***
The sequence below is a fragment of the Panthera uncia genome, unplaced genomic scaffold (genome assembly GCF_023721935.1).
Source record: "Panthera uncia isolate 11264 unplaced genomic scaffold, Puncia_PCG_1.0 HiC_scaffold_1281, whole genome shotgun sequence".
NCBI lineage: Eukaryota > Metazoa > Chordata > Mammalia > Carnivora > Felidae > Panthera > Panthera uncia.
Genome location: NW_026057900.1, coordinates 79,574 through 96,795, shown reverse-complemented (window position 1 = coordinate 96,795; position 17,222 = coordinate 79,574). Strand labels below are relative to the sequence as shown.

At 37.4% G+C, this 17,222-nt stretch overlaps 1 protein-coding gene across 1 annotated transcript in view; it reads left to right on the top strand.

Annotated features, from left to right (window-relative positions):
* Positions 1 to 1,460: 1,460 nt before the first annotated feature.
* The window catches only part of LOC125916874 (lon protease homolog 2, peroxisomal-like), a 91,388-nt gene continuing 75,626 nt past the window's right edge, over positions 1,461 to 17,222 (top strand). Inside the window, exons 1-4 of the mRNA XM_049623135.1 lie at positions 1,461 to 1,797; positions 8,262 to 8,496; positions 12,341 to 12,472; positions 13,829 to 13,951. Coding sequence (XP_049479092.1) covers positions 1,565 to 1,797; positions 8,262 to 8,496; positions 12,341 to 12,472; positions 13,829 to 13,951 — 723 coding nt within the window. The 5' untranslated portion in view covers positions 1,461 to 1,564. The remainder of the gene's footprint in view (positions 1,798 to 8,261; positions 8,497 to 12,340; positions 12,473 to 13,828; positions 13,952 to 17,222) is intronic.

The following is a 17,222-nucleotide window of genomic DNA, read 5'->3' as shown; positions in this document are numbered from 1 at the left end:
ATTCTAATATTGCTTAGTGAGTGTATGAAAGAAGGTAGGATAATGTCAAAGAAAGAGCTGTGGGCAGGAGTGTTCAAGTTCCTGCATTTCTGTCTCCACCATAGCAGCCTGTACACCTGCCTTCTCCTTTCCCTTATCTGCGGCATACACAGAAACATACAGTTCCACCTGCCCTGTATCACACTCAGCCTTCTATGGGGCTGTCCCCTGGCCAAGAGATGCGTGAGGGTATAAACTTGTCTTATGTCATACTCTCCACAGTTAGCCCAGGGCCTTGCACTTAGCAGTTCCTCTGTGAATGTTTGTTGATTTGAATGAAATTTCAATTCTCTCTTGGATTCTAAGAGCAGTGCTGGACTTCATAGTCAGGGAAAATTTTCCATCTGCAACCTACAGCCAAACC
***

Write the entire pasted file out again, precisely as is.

The sequence below is a fragment of the Panthera uncia genome, unplaced genomic scaffold (genome assembly GCF_023721935.1).
Source record: "Panthera uncia isolate 11264 unplaced genomic scaffold, Puncia_PCG_1.0 HiC_scaffold_1281, whole genome shotgun sequence".
NCBI lineage: Eukaryota > Metazoa > Chordata > Mammalia > Carnivora > Felidae > Panthera > Panthera uncia.
Genome location: NW_026057900.1, coordinates 79,574 through 96,795, shown reverse-complemented (window position 1 = coordinate 96,795; position 17,222 = coordinate 79,574). Strand labels below are relative to the sequence as shown.

At 37.4% G+C, this 17,222-nt stretch overlaps 1 protein-coding gene across 1 annotated transcript in view; it reads left to right on the top strand.

Annotated features, from left to right (window-relative positions):
* Positions 1 to 1,460: 1,460 nt before the first annotated feature.
* The window catches only part of LOC125916874 (lon protease homolog 2, peroxisomal-like), a 91,388-nt gene continuing 75,626 nt past the window's right edge, over positions 1,461 to 17,222 (top strand). Inside the window, exons 1-4 of the mRNA XM_049623135.1 lie at positions 1,461 to 1,797; positions 8,262 to 8,496; positions 12,341 to 12,472; positions 13,829 to 13,951. Coding sequence (XP_049479092.1) covers positions 1,565 to 1,797; positions 8,262 to 8,496; positions 12,341 to 12,472; positions 13,829 to 13,951 — 723 coding nt within the window. The 5' untranslated portion in view covers positions 1,461 to 1,564. The remainder of the gene's footprint in view (positions 1,798 to 8,261; positions 8,497 to 12,340; positions 12,473 to 13,828; positions 13,952 to 17,222) is intronic.

The following is a 17,222-nucleotide window of genomic DNA, read 5'->3' as shown; positions in this document are numbered from 1 at the left end:
ATTCTAATATTGCTTAGTGAGTGTATGAAAGAAGGTAGGATAATGTCAAAGAAAGAGCTGTGGGCAGGAGTGTTCAAGTTCCTGCATTTCTGTCTCCACCATAGCAGCCTGTACACCTGCCTTCTCCTTTCCCTTATCTGCGGCATACACAGAAACATACAGTTCCACCTGCCCTGTATCACACTCAGCCTTCTATGGGGCTGTCCCCTGGCCAAGAGATGCGTGAGGGTATAAACTTGTCTTATGTCATACTCTCCACAGTTAGCCCAGGGCCTTGCACTTAGCAGTTCCTCTGTGAATGTTTGTTGATTTGAATGAAATTTCAATTCTCTCTTGGATTCTAAGAGCAGTGCTGGACTTCATAGTCAGGGAAAATTTTCCATCTGCAACCTACAGCCAAACC